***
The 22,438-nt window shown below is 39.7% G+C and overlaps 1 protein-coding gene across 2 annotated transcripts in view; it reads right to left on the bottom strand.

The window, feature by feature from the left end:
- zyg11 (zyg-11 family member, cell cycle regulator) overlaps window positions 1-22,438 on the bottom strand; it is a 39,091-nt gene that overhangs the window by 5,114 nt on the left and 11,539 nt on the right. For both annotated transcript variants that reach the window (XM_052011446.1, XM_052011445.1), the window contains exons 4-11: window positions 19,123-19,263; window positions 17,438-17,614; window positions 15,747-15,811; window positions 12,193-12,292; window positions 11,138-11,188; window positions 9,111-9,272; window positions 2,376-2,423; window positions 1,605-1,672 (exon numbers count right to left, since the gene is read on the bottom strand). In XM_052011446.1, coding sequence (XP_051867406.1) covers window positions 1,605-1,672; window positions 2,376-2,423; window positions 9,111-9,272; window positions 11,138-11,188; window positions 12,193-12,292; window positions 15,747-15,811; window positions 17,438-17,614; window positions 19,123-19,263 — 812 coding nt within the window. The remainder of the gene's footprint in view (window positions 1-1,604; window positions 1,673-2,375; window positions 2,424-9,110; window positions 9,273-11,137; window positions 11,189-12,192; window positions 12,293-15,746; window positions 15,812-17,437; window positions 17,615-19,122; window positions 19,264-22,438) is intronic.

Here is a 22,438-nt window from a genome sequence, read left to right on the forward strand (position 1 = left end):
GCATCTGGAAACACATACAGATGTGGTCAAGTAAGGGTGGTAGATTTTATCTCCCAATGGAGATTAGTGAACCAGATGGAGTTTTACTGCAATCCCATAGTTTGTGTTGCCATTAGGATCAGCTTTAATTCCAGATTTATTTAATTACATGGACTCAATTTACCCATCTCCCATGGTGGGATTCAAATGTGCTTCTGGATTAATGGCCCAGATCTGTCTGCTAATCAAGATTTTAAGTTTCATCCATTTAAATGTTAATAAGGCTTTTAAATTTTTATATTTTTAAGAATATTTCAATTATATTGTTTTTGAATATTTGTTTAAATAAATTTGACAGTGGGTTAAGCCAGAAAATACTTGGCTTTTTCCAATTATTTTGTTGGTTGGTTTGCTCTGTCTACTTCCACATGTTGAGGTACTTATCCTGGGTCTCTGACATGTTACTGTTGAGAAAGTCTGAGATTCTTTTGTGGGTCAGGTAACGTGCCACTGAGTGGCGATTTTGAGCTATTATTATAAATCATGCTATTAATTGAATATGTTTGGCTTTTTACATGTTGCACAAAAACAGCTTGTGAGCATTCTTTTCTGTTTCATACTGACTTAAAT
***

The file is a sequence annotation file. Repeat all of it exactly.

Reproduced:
The 22,438-nt window shown below is 39.7% G+C and overlaps 1 protein-coding gene across 2 annotated transcripts in view; it reads right to left on the bottom strand.

The window, feature by feature from the left end:
- zyg11 (zyg-11 family member, cell cycle regulator) overlaps window positions 1-22,438 on the bottom strand; it is a 39,091-nt gene that overhangs the window by 5,114 nt on the left and 11,539 nt on the right. For both annotated transcript variants that reach the window (XM_052011446.1, XM_052011445.1), the window contains exons 4-11: window positions 19,123-19,263; window positions 17,438-17,614; window positions 15,747-15,811; window positions 12,193-12,292; window positions 11,138-11,188; window positions 9,111-9,272; window positions 2,376-2,423; window positions 1,605-1,672 (exon numbers count right to left, since the gene is read on the bottom strand). In XM_052011446.1, coding sequence (XP_051867406.1) covers window positions 1,605-1,672; window positions 2,376-2,423; window positions 9,111-9,272; window positions 11,138-11,188; window positions 12,193-12,292; window positions 15,747-15,811; window positions 17,438-17,614; window positions 19,123-19,263 — 812 coding nt within the window. The remainder of the gene's footprint in view (window positions 1-1,604; window positions 1,673-2,375; window positions 2,424-9,110; window positions 9,273-11,137; window positions 11,189-12,192; window positions 12,293-15,746; window positions 15,812-17,437; window positions 17,615-19,122; window positions 19,264-22,438) is intronic.

Here is a 22,438-nt window from a genome sequence, read left to right on the forward strand (position 1 = left end):
GCATCTGGAAACACATACAGATGTGGTCAAGTAAGGGTGGTAGATTTTATCTCCCAATGGAGATTAGTGAACCAGATGGAGTTTTACTGCAATCCCATAGTTTGTGTTGCCATTAGGATCAGCTTTAATTCCAGATTTATTTAATTACATGGACTCAATTTACCCATCTCCCATGGTGGGATTCAAATGTGCTTCTGGATTAATGGCCCAGATCTGTCTGCTAATCAAGATTTTAAGTTTCATCCATTTAAATGTTAATAAGGCTTTTAAATTTTTATATTTTTAAGAATATTTCAATTATATTGTTTTTGAATATTTGTTTAAATAAATTTGACAGTGGGTTAAGCCAGAAAATACTTGGCTTTTTCCAATTATTTTGTTGGTTGGTTTGCTCTGTCTACTTCCACATGTTGAGGTACTTATCCTGGGTCTCTGACATGTTACTGTTGAGAAAGTCTGAGATTCTTTTGTGGGTCAGGTAACGTGCCACTGAGTGGCGATTTTGAGCTATTATTATAAATCATGCTATTAATTGAATATGTTTGGCTTTTTACATGTTGCACAAAAACAGCTTGTGAGCATTCTTTTCTGTTTCATACTGACTTAAAT